Routes to achieving sustainable intensification in simulated dairy farms - the importance of production efficiency and complimentary land uses

Patrick JC White*, M Lee, DJ Roberts, LJ Cole

*Corresponding author for this work

Research output: Contribution to journalArticleResearchpeer-review

Abstract

1.Sustainable intensification (SI) is a global challenge, aiming to increase food production whilst conserving biodiversity and ecosystem services. This is contrary to the observed trend of agricultural intensification degrading environmental quality. We developed a framework integrating animal nutrition, crop yields and biodiversity modelling to explore SI potential in multiple model dairy farming systems through varying crop composition to provide cattle feed rations. We then identified key drivers of biodiversity gain that may be applicable at a wider scale. 2.We developed multiple feed rations to meet the nutritional demands of a high‐yielding, housed dairy herd. The land area required varied due to productivity and nutritional differences between crops, generating spare land. We used published biodiversity models to compare alpha‐ and beta‐diversity of spiders and plants across 36 scenarios that used the spare land in different ways, for either biodiversity maximisation or additional production. 3.Alpha and beta‐diversity for both taxa was the greatest in scenarios that maximised spare land and utilised this for species‐rich extensive grassland. However, commensurate biodiversity gains for plant alpha‐diversity, and spider and plant beta‐diversity (respectively 100%, 76% and 86% gain relative to that optimal scenario) were achievable when spare land was used for additional crop production. 4.Maximising compositional heterogeneity and adding complementary productive land uses to spared land were key to increasing production and beta diversity, while adding species‐rich productive land uses drove increasing production and alpha diversity. 5.Synthesis and applications. This study indicates the potential for the sustainable intensification of dairy farming systems through the manipulation of feed rations to increase land efficiency and spare land, which could then be used to enhance production and biodiversity. The optimum land composition depends on target goal(s) (e.g. maximising production and/or biodiversity). The greatest ‘win‐wins’ can be achieved by making land cover more diverse and selecting crops that complement each other in the species they support; highlighting the important role of heterogeneity in the crop matrix. Our study provides a framework that integrates agricultural production efficiency and biodiversity modelling to explore potential routes to achieve sustainable intensification goals.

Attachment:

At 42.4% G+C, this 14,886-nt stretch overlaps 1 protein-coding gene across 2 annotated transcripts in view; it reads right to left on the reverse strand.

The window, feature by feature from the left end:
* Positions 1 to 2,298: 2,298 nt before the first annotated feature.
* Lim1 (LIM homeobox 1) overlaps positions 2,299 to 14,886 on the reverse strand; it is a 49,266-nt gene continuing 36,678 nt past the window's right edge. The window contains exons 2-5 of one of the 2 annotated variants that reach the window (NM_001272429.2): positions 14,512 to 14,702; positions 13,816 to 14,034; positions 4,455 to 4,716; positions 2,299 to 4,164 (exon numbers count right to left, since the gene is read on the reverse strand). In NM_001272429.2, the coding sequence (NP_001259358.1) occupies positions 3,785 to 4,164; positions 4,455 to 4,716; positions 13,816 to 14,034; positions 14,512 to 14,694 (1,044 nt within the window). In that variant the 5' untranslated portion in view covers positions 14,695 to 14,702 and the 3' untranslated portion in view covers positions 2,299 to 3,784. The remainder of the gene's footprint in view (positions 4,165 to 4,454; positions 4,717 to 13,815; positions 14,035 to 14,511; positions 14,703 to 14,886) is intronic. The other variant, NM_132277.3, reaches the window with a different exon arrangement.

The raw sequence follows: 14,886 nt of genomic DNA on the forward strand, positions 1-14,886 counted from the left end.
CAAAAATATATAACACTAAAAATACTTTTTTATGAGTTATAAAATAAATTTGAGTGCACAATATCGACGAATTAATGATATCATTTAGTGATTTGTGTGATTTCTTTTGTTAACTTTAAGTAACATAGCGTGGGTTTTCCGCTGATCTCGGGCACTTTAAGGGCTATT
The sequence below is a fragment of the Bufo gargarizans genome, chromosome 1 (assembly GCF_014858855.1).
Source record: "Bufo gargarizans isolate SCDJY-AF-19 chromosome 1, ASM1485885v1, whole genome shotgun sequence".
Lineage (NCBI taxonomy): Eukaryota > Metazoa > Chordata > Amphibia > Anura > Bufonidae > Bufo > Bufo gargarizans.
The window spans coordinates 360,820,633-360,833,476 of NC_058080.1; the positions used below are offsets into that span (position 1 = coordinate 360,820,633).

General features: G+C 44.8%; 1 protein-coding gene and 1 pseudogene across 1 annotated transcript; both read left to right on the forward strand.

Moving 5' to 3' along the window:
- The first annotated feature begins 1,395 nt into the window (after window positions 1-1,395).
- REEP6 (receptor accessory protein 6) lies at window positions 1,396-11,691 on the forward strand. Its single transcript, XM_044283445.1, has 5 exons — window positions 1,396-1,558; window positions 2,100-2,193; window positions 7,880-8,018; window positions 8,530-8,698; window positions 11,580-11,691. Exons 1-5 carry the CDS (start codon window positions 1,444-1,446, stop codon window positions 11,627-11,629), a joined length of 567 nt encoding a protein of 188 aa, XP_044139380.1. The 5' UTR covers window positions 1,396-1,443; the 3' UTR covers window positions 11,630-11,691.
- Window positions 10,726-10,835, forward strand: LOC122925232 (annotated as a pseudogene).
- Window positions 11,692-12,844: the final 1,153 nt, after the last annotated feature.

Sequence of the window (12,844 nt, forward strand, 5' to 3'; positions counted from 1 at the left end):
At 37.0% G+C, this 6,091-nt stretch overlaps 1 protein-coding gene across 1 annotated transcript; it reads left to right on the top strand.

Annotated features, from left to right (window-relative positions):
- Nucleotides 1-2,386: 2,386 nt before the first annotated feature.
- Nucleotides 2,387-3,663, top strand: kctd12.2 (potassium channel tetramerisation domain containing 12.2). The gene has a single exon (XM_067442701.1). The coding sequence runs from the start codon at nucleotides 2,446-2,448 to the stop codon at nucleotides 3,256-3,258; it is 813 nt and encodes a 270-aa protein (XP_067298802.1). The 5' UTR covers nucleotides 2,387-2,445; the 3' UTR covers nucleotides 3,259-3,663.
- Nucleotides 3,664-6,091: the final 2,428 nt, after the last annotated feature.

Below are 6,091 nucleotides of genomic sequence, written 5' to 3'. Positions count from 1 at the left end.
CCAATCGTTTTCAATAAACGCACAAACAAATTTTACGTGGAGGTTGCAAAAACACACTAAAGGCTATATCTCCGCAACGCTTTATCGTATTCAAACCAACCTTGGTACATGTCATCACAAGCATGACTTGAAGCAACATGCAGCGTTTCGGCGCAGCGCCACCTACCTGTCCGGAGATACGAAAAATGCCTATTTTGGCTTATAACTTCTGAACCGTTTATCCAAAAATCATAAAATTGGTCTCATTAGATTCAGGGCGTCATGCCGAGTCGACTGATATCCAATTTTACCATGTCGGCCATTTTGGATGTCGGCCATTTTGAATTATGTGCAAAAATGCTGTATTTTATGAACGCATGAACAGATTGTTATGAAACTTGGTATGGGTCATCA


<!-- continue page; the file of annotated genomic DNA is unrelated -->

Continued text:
Original languageEnglish
Pages (from-to)1128-1139
Number of pages12
JournalJournal of Applied Ecology
Volume56
Issue number5
Early online date19 Feb 2019
DOIs
Publication statusPrint publication - May 2019

Fingerprint

dairy farming
land use
biodiversity
feed rations
crops
Araneae
farming systems
animal nutrition
cattle feeds
environmental quality
land cover
food production
dairy herds
ecosystem services
crop production
crop yield
complement
grasslands
agriculture
synthesis

Keywords

  • Agriculture
  • Biodiversity
  • Ecological intensification
  • Farming
  • Heterogeneity
  • Sustainable intensification
  • Dairy
  • Land use

Cite this

@article{351beb5deec4475799e9d4285f08c503,
title = "Routes to achieving sustainable intensification in simulated dairy farms - the importance of production efficiency and complimentary land uses",